Mark Koenig

Mark Koenig (Collective Campaign for Peace – COCAP): Mark was born in St. Louis, Missouri. After graduating from the International School of Bern in Switzerland in 2000, he spent one year at Davidson College in North Carolina and then moved on to Johns Hopkins University where he received a bachelor's degree with honors in Political Science in 2004. While studying at Johns Hopkins, Mark completed internships with genomics researcher Craig Venter, US House Representative Chris Van Hollen, and in London with Lady Sylvia Hermon, a Member of Parliament from Northern Ireland. After graduation, Mark moved to Shenzhen, China where he lived for two years teaching English at Shenzhen Senior High School. At the time of his fellowship, Mark was studying at Fletcher School of Law and Diplomacy in Boston focusing on post-conflict reconstruction, law and development. After his fellowship, Mark wrote: “I think that perhaps it is my interest in and understanding of community level dynamics and activities that has developed the most while here. The significance of community level interactions and relationships as it pertains to the events that take place on a national level is an intriguing topic that this summer has given me new insight into.”



Kaushalya Pariyar

29 Aug

Kaushalya hasn’t seen her husband in more than five months. Last month Kaushalya’s house collapsed in the floods. Recently Kaushalya had to pull two of her children out of school to help her earn money by spending their days weeding other people’s fields. Kaushalya was able to tell us all of this, not without tears, but with the strength of a woman who has suffered through the most difficult of lives.

When Kaushalya got married, her husband Lal Bahadur Pariyar was a tailor working within the traditional system of bhaligary. In short, bhaligary sets up a system where laborers, such as tailors or blacksmiths agree to work for the wealthy landowning families and accept grain, and rice as payment. Lal Bahadur Pariyar would barter one year of his services for enough rice and grain to feed his family for less than six months.

Kaushalya and Lal Bahadur Pariyar decided that they wanted to try and do better. They stopped participating in the bhaligary system and started to mend clothes by the side of the road in the nearest city, Kohalpur. They had envisioned being able to meet people, show their skill and eventually start tailoring clothes for people. Unfortunately their family was not the only one mending clothes along the road, and in fact many other skilled tailors were able to rent their own shops in town. So soon it became clear that Kaushalya and Lal Bahadur were not going to improve their situation through roadside tailoring.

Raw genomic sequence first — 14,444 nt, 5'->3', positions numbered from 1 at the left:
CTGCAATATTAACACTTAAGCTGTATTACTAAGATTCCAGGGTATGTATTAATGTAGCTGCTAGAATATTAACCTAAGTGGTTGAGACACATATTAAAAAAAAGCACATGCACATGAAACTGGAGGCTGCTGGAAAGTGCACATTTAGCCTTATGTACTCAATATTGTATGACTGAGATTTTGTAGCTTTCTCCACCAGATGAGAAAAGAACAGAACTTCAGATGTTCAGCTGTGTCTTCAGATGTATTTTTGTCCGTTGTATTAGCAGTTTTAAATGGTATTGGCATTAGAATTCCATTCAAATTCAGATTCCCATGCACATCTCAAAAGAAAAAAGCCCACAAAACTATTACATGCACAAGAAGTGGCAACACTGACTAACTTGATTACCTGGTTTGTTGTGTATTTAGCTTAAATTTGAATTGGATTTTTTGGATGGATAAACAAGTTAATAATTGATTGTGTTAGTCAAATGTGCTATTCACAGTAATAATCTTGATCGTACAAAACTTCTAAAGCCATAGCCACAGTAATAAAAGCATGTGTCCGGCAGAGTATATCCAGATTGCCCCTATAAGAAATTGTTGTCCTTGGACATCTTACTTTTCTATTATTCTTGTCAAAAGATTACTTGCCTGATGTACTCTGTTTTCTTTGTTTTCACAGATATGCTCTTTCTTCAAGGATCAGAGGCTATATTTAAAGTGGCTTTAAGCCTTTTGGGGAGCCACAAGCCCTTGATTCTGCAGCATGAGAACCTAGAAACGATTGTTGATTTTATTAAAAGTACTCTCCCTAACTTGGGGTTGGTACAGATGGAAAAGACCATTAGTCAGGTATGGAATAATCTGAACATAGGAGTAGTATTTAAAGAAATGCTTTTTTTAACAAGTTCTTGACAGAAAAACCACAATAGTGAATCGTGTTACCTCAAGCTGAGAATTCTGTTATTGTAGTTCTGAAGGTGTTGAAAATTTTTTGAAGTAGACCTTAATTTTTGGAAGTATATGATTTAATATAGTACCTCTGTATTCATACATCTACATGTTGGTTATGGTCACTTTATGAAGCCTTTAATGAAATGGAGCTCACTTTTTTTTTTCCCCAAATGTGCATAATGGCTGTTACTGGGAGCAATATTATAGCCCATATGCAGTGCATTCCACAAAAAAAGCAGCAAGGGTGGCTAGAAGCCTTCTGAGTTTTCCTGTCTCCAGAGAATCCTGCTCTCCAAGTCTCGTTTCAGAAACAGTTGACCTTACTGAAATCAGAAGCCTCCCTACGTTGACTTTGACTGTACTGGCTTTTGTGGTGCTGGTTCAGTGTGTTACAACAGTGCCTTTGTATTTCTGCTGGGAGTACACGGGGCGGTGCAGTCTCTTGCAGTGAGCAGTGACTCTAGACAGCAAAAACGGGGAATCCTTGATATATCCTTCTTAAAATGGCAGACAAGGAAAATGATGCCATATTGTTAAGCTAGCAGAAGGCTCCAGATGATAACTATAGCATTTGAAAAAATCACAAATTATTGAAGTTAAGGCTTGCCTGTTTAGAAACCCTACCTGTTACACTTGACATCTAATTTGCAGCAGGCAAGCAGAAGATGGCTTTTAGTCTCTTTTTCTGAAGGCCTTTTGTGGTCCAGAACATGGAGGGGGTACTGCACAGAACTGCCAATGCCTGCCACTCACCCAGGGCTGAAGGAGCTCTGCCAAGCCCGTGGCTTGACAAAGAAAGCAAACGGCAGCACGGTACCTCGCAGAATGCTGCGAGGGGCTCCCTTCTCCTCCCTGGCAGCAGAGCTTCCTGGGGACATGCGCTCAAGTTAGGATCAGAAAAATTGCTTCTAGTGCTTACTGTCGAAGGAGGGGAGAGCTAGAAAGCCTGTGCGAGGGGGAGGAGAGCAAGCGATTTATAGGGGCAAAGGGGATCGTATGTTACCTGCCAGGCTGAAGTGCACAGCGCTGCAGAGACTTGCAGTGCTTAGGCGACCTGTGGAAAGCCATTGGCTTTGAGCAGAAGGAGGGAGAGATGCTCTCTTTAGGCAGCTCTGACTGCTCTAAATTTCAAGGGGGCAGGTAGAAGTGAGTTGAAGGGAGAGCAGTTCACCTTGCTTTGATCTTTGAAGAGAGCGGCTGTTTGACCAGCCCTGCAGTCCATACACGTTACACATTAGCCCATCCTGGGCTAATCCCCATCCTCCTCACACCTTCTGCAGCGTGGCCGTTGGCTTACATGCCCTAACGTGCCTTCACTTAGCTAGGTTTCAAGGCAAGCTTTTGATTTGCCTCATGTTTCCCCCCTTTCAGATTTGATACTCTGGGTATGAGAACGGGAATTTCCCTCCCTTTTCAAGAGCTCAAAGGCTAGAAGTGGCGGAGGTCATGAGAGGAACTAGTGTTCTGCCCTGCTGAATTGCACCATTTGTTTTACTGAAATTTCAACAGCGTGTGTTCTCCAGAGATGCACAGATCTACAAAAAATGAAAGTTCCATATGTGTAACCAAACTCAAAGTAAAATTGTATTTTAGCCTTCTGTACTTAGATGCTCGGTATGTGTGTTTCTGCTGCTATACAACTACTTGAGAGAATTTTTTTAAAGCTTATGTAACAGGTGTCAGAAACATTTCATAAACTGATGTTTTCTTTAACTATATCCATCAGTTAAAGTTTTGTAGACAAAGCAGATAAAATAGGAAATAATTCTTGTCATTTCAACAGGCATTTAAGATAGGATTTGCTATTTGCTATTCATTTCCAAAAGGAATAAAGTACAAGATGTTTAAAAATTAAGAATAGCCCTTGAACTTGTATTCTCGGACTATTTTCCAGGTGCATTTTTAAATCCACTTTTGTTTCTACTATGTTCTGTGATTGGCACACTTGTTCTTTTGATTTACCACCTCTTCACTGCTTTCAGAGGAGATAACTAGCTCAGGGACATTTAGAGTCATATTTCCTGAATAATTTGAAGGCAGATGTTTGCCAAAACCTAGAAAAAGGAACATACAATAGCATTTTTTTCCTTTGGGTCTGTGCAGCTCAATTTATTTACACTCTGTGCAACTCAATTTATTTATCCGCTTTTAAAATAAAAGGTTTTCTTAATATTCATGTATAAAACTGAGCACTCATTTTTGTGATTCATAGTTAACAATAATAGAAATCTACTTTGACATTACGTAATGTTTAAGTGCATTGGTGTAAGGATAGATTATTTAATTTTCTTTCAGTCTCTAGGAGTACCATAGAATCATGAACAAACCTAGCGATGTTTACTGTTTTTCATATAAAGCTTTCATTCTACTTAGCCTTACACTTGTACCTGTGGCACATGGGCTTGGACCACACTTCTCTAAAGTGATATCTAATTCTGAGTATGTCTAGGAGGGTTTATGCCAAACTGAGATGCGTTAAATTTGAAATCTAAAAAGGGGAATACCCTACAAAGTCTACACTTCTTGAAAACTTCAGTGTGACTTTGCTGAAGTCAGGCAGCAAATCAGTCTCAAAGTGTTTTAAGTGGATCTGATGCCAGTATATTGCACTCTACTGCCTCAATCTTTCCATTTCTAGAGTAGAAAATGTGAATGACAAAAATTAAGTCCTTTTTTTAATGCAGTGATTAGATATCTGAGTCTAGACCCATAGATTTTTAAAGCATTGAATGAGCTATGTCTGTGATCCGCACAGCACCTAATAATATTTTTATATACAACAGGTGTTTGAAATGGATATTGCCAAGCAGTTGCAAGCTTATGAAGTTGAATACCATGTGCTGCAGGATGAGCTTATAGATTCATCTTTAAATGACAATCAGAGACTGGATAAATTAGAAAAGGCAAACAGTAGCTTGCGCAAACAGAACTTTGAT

Once this family was forced to realize that they could not sustain their family through tailoring, they faced a difficult reality. Lal Bahadur Pariyar had never finished primary school, he is Pariyar caste, and Pariyars are traditionally tailors. He began working to help his father tailor clothes before he turned ten years old. His only skill is tailoring, so to find a new job in a country where jobs are few and far between is no simple task. So the only answer he and many other men in similar situations have found is to go to India to do manual labor. They work in factories, they load trucks, carry bricks to construction sites.

Most of these men come home a maximum of once or twice a year. Many of these men will being back HIV/AIDS with them, and few return with enough money for their family to live on.

After hearing her story and seeing her emotion, I had one question I had to ask Kaushalya. I think with most people I could not have brought myself to actually ask the question, but Kaushalya had been so honest and open throughout the conversation that I followed through on my urge. I asked her if she felt her life was better off now or when they were bhaligary tailors. Kaushalya didn’t answer. She was not upset, she was not angry, she just clearly had nothing to say. Perhaps hypotheticals and daydreams are luxuries she simply does not allow herself or perhaps she did not want to face this question. Even without hearing her say it for herself, I had already answered the question for her in my mind. My answer was…it did not matter. Whether she had moved from bad to worse or from worse to bad, the reality that she faced before and now faces everyday is composed mostly of suffering and struggle. The difficult reality is that her problems will most likely never be solved, no matter what she or her husband does.

Posted By Mark Koenig

Posted Aug 29th, 2007

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